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10 July 2020 | in Summer FISU World University Games

Spotlight: Remembering the Zagreb 1987 Summer Universiade

Take a trip back through 60 years of Universiade history. The 27th stop on FISU's Universiade history tour takes us to Zagreb along the Sava River for the 14th edition of the Summer Universiade.


Zagreb 1987 3

The Zagreb 1987 Summer Universiade picked up right where things left off two years before in Kobe, continuing to raise the bar for the World University Games.


1987 Zagreb  LogoThe Zagreb Universiade, the 14th of its kind, saw a record 121 countries take part in the Opening Ceremony at Maksimir Stadium in the Croatian capital – an improvement by 15 countries from the 1985 Games held in Kobe – despite last-minute withdrawals from some teams. Drazen Petrovic, the NBA star who was tragically killed in a car accident in 1993 at the age of 28, lit the flame.


FISU President Primo Nebiolo sang the praises of Yugoslavia for its organisation, which built on the success of the 1979 Mediterranean Games in Split and the 1984 Winter Olympic Games in Sarajevo. The Universiade was also chosen by United Nations Secretary-General Perez de Cuellar as the site to celebrate the population of the entire planet reaching 5 billion.


“Once again we will be able to say that our event does not know the word ‘boycott’ and by this, favour the development of friendship among the best sportsmen of the youth of the world, who, tomorrow, will be their leaders,” Nebiolo said.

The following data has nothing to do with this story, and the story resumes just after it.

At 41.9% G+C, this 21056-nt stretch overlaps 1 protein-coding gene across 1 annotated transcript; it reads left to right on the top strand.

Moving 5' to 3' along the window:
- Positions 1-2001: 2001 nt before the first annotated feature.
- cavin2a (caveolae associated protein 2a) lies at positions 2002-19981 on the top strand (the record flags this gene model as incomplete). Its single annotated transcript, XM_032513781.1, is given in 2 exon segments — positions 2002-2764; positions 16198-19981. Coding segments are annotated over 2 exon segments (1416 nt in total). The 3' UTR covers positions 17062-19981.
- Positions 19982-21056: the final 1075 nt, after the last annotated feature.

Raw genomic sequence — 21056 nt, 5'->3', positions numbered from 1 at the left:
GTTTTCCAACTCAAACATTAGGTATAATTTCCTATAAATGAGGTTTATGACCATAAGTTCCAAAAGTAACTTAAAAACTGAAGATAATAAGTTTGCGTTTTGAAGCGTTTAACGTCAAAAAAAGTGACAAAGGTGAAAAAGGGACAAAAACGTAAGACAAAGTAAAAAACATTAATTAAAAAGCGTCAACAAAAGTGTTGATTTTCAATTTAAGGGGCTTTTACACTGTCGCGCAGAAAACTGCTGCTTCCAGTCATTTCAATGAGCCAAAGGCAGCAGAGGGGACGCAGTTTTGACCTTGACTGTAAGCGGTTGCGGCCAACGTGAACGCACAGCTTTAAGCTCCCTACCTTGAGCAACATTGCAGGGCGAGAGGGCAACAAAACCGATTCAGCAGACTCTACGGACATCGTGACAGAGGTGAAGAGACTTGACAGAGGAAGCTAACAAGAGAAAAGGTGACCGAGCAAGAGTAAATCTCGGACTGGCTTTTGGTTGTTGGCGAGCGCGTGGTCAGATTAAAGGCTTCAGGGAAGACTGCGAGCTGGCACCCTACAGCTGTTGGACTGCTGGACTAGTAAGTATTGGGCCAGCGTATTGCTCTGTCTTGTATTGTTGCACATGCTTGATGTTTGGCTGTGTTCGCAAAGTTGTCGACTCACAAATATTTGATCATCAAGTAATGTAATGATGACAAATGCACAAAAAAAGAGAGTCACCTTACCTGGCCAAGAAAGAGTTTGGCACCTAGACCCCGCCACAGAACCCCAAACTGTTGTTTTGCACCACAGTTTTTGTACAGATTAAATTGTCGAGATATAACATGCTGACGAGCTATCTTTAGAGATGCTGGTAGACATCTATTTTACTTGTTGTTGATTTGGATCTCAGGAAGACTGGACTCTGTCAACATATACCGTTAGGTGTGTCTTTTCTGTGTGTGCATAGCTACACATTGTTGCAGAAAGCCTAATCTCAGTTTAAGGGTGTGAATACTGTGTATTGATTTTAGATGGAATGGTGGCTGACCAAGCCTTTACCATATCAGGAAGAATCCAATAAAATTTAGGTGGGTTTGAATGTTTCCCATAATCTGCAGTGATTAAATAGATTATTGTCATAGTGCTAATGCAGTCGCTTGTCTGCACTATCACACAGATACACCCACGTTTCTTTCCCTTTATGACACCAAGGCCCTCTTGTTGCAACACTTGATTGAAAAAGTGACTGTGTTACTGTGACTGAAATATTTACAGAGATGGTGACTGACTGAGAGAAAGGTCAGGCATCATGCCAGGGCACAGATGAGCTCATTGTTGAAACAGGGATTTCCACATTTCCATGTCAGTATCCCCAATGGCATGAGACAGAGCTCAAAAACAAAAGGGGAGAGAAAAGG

With the Seoul Summer Olympics a year away, the Zagreb Universiade was crucial for many athletes eyeing glory in the Republic of Korea, including track and field star Gwen Torrence (USA), who would go on to win three Olympic gold medals; long jumper Mike Powell (USA), who rewrote – at the 1991 World Athletics Championships in Tokyo – the seemingly unbreakable world record held by Bob Beamon since 1968; and Romanian swimming sensation Noemi Lung, who captured five golds in Zagreb and reached the podium twice in Seoul.



Zagbreb 1987 paddlesports

Petrovic and fellow future NBA standout Vlade Divac led Yugoslavia to the men’s gold medal over the United States in what was the host nation’s first Universiade basketball title, while the Soviet Union’s Yelena Shushunova swept the women’s gymnastics titles before going on to win the all-around and team event crowns in Seoul a year later.

Zagreb 1987 2The Zagreb athletics events lived up to the customary high level of Summer Universiade competition, particularly in the relay races